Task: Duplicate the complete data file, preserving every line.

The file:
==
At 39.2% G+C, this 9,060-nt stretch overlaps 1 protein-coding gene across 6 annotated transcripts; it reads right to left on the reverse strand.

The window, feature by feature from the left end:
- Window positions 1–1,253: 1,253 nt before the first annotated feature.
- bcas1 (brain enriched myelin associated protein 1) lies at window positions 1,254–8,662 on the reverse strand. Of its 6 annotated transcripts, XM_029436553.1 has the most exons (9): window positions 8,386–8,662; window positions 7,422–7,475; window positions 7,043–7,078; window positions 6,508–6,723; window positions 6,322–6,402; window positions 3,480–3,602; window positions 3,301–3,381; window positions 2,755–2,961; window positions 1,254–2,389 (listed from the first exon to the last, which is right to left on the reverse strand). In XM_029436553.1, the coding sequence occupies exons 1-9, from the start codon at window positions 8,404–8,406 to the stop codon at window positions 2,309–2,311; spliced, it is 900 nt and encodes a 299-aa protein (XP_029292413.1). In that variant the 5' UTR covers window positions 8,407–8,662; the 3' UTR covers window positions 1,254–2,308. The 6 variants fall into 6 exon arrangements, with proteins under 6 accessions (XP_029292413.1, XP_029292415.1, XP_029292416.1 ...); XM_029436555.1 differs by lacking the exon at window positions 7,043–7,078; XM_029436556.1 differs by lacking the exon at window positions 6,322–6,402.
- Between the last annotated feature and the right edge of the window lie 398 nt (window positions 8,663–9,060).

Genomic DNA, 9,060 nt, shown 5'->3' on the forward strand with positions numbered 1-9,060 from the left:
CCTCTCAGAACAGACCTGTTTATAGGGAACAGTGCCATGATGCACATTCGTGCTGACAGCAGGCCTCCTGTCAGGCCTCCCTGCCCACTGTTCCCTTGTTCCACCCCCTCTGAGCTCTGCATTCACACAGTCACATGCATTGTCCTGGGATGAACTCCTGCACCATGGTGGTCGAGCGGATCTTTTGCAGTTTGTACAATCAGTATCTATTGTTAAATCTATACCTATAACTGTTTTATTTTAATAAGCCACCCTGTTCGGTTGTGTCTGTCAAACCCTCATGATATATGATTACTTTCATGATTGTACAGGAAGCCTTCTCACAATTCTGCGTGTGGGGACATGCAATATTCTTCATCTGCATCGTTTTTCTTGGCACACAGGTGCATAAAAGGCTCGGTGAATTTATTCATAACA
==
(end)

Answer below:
At 39.2% G+C, this 9,060-nt stretch overlaps 1 protein-coding gene across 6 annotated transcripts; it reads right to left on the reverse strand.

The window, feature by feature from the left end:
- Window positions 1–1,253: 1,253 nt before the first annotated feature.
- bcas1 (brain enriched myelin associated protein 1) lies at window positions 1,254–8,662 on the reverse strand. Of its 6 annotated transcripts, XM_029436553.1 has the most exons (9): window positions 8,386–8,662; window positions 7,422–7,475; window positions 7,043–7,078; window positions 6,508–6,723; window positions 6,322–6,402; window positions 3,480–3,602; window positions 3,301–3,381; window positions 2,755–2,961; window positions 1,254–2,389 (listed from the first exon to the last, which is right to left on the reverse strand). In XM_029436553.1, the coding sequence occupies exons 1-9, from the start codon at window positions 8,404–8,406 to the stop codon at window positions 2,309–2,311; spliced, it is 900 nt and encodes a 299-aa protein (XP_029292413.1). In that variant the 5' UTR covers window positions 8,407–8,662; the 3' UTR covers window positions 1,254–2,308. The 6 variants fall into 6 exon arrangements, with proteins under 6 accessions (XP_029292413.1, XP_029292415.1, XP_029292416.1 ...); XM_029436555.1 differs by lacking the exon at window positions 7,043–7,078; XM_029436556.1 differs by lacking the exon at window positions 6,322–6,402.
- Between the last annotated feature and the right edge of the window lie 398 nt (window positions 8,663–9,060).

Genomic DNA, 9,060 nt, shown 5'->3' on the forward strand with positions numbered 1-9,060 from the left:
CCTCTCAGAACAGACCTGTTTATAGGGAACAGTGCCATGATGCACATTCGTGCTGACAGCAGGCCTCCTGTCAGGCCTCCCTGCCCACTGTTCCCTTGTTCCACCCCCTCTGAGCTCTGCATTCACACAGTCACATGCATTGTCCTGGGATGAACTCCTGCACCATGGTGGTCGAGCGGATCTTTTGCAGTTTGTACAATCAGTATCTATTGTTAAATCTATACCTATAACTGTTTTATTTTAATAAGCCACCCTGTTCGGTTGTGTCTGTCAAACCCTCATGATATATGATTACTTTCATGATTGTACAGGAAGCCTTCTCACAATTCTGCGTGTGGGGACATGCAATATTCTTCATCTGCATCGTTTTTCTTGGCACACAGGTGCATAAAAGGCTCGGTGAATTTATTCATAACA